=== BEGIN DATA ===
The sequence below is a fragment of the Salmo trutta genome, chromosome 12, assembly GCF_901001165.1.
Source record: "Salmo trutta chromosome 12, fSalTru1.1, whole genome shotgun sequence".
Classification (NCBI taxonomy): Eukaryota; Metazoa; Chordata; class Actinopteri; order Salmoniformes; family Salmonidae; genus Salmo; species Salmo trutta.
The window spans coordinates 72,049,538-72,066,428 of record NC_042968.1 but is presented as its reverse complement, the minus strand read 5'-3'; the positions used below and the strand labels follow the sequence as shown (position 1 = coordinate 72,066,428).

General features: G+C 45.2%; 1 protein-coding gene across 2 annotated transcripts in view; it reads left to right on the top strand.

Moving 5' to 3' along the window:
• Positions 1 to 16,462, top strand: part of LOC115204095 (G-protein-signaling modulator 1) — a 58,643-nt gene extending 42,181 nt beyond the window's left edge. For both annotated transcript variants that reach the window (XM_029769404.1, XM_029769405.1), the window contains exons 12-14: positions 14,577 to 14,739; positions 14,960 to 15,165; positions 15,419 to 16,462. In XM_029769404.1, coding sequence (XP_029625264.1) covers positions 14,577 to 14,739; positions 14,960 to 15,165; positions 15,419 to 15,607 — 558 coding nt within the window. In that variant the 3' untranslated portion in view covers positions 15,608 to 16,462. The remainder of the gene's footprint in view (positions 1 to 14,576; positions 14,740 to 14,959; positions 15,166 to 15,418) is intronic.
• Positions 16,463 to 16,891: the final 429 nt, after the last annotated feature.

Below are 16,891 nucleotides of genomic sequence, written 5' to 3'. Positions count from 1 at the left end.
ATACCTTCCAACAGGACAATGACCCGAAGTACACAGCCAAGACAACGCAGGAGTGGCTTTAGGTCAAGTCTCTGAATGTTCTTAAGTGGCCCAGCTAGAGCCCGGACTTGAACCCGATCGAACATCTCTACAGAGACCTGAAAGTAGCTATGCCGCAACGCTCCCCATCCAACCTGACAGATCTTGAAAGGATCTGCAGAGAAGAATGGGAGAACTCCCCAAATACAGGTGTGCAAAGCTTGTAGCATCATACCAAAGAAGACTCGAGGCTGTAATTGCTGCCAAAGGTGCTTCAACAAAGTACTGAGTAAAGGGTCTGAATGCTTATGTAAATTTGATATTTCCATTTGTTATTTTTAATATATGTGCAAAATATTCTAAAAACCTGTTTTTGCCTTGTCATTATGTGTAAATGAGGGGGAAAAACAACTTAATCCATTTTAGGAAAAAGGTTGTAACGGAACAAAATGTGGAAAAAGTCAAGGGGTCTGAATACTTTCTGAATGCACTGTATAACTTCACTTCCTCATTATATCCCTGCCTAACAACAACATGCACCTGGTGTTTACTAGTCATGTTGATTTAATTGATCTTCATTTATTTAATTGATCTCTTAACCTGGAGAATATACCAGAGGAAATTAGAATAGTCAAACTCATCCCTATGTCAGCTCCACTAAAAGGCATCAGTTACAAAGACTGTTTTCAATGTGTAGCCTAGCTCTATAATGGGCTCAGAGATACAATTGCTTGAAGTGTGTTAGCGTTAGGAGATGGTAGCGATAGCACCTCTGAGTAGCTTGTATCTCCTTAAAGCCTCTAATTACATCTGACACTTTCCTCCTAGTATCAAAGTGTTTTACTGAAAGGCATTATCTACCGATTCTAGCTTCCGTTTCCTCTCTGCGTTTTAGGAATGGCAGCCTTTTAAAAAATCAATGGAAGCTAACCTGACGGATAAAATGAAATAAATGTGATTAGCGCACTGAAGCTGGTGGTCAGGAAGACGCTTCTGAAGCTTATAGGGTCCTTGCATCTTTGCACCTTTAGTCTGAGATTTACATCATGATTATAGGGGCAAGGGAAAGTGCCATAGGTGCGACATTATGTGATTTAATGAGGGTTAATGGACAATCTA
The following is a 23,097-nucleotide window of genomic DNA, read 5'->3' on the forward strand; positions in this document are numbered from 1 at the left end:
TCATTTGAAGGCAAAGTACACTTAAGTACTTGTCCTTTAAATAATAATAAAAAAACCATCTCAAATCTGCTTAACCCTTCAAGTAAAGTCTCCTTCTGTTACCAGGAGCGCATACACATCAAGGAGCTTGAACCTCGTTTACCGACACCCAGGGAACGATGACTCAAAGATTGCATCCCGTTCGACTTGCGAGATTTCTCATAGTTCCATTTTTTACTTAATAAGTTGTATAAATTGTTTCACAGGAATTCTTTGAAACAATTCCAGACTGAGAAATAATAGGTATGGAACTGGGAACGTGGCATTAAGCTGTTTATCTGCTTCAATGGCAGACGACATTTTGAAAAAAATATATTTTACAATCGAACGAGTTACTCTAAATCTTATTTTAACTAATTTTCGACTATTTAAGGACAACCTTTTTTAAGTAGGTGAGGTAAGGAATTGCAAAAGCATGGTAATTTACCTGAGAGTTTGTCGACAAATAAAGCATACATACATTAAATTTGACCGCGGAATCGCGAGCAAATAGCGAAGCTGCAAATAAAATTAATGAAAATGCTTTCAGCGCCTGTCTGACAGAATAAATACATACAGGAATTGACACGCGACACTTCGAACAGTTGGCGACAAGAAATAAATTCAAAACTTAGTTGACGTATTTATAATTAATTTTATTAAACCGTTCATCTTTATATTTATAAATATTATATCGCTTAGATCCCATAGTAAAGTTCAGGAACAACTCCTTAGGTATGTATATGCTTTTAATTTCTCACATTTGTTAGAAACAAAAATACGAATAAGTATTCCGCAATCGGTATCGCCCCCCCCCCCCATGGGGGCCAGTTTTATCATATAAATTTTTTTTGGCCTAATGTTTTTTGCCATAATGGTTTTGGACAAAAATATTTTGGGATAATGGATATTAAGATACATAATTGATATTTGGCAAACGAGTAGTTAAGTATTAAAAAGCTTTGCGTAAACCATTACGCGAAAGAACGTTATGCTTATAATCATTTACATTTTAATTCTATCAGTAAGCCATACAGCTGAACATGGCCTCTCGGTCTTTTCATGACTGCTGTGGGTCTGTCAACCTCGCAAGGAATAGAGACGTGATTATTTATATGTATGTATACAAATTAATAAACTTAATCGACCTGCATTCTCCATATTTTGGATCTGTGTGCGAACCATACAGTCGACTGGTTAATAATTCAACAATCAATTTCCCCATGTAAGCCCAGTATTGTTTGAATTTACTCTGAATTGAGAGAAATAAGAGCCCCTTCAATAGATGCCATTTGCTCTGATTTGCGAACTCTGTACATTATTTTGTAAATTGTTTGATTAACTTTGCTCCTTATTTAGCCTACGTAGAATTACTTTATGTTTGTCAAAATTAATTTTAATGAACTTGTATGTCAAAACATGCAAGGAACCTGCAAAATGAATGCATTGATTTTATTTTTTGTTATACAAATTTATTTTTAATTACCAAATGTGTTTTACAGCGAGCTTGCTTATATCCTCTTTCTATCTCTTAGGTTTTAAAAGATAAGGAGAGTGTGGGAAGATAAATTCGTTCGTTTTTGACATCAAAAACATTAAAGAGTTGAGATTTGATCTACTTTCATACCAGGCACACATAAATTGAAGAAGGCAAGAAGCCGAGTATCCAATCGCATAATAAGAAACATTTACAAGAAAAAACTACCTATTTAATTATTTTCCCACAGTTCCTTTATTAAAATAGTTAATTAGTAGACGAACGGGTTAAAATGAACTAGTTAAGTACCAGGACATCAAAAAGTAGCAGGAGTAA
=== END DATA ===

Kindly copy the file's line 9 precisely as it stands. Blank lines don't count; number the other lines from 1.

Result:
Below are 16,891 nucleotides of genomic sequence, written 5' to 3'. Positions count from 1 at the left end.